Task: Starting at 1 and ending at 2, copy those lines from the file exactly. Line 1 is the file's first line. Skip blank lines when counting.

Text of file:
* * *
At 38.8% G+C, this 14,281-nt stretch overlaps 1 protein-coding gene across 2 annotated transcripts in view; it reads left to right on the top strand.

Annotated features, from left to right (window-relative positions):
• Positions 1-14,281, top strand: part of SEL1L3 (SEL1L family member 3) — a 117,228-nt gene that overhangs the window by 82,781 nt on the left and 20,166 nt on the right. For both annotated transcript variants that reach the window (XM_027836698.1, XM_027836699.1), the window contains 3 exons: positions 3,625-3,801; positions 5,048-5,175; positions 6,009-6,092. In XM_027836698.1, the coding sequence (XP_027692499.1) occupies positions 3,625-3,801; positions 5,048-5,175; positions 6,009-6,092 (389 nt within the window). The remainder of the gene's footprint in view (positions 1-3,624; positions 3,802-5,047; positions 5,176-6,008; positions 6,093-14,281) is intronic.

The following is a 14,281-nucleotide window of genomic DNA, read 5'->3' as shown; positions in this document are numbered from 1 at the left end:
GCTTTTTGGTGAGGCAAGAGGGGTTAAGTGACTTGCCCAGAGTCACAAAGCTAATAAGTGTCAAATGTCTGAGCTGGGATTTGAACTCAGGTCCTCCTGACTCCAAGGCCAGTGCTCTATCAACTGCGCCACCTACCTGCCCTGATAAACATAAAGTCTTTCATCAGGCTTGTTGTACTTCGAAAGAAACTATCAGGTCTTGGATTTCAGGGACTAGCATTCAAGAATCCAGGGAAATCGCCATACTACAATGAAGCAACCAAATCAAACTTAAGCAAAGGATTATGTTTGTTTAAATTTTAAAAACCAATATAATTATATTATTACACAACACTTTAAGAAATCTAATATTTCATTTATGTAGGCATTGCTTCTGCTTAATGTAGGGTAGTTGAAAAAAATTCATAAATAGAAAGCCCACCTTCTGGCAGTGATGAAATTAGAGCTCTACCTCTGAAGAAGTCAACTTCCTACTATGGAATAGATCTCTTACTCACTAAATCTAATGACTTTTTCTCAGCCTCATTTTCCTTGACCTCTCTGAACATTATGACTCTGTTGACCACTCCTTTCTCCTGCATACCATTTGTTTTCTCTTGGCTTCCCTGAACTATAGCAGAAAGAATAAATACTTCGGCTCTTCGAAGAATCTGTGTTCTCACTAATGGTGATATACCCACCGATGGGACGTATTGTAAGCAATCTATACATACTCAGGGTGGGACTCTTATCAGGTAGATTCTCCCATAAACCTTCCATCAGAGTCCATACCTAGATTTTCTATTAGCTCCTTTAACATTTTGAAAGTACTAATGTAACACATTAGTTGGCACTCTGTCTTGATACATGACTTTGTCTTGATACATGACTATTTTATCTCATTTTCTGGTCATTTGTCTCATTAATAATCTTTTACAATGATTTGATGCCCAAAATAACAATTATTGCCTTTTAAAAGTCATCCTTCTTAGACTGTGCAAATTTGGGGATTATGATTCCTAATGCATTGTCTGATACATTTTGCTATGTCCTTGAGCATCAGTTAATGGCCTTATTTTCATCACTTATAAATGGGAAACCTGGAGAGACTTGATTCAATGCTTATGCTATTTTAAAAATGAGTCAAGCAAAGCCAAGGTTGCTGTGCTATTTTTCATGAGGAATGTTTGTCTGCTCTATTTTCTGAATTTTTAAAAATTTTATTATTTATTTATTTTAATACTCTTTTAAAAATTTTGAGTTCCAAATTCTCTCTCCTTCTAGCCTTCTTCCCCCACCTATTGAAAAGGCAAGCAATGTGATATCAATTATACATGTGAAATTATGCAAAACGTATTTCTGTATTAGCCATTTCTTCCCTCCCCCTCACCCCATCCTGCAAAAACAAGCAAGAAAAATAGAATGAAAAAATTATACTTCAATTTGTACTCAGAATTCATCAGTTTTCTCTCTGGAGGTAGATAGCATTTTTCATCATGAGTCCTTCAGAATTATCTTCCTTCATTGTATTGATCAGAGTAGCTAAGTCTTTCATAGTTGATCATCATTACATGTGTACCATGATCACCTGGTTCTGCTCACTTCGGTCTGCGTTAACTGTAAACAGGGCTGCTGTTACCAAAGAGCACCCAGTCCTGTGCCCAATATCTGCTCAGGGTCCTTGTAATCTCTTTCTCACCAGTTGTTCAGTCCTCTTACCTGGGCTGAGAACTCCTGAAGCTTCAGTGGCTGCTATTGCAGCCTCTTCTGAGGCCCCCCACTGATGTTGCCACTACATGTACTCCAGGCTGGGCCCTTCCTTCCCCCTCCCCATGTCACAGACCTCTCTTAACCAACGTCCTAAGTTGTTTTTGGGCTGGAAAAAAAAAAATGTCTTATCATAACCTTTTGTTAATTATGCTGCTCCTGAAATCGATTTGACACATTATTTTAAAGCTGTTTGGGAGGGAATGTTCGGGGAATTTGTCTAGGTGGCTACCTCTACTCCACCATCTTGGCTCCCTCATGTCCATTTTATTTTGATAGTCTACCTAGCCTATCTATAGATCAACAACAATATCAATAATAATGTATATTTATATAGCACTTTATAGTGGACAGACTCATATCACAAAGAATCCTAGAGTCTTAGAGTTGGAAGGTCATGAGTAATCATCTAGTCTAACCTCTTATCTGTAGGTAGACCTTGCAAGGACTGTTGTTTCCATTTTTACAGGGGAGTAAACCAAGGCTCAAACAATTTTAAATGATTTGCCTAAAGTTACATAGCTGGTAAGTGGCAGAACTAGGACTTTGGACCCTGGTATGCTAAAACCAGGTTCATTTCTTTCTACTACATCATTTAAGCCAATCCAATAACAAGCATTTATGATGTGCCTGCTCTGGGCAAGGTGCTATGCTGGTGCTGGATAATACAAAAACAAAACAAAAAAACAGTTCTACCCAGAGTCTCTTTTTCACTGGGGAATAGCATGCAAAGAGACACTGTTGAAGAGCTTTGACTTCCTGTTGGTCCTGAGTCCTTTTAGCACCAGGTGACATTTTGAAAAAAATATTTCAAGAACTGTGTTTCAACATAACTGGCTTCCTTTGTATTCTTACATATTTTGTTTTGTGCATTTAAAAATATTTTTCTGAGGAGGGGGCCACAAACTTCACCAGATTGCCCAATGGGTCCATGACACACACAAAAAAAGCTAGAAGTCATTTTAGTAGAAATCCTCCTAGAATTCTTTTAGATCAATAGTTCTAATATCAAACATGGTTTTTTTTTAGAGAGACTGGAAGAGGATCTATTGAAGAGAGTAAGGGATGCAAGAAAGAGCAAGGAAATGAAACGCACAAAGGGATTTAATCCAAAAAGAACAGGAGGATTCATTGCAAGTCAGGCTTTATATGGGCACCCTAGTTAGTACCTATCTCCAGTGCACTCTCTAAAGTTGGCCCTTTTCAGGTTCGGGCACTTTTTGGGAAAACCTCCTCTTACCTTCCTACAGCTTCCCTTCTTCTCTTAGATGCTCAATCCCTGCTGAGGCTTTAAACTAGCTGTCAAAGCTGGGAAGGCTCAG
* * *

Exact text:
At 38.8% G+C, this 14,281-nt stretch overlaps 1 protein-coding gene across 2 annotated transcripts in view; it reads left to right on the top strand.

Annotated features, from left to right (window-relative positions):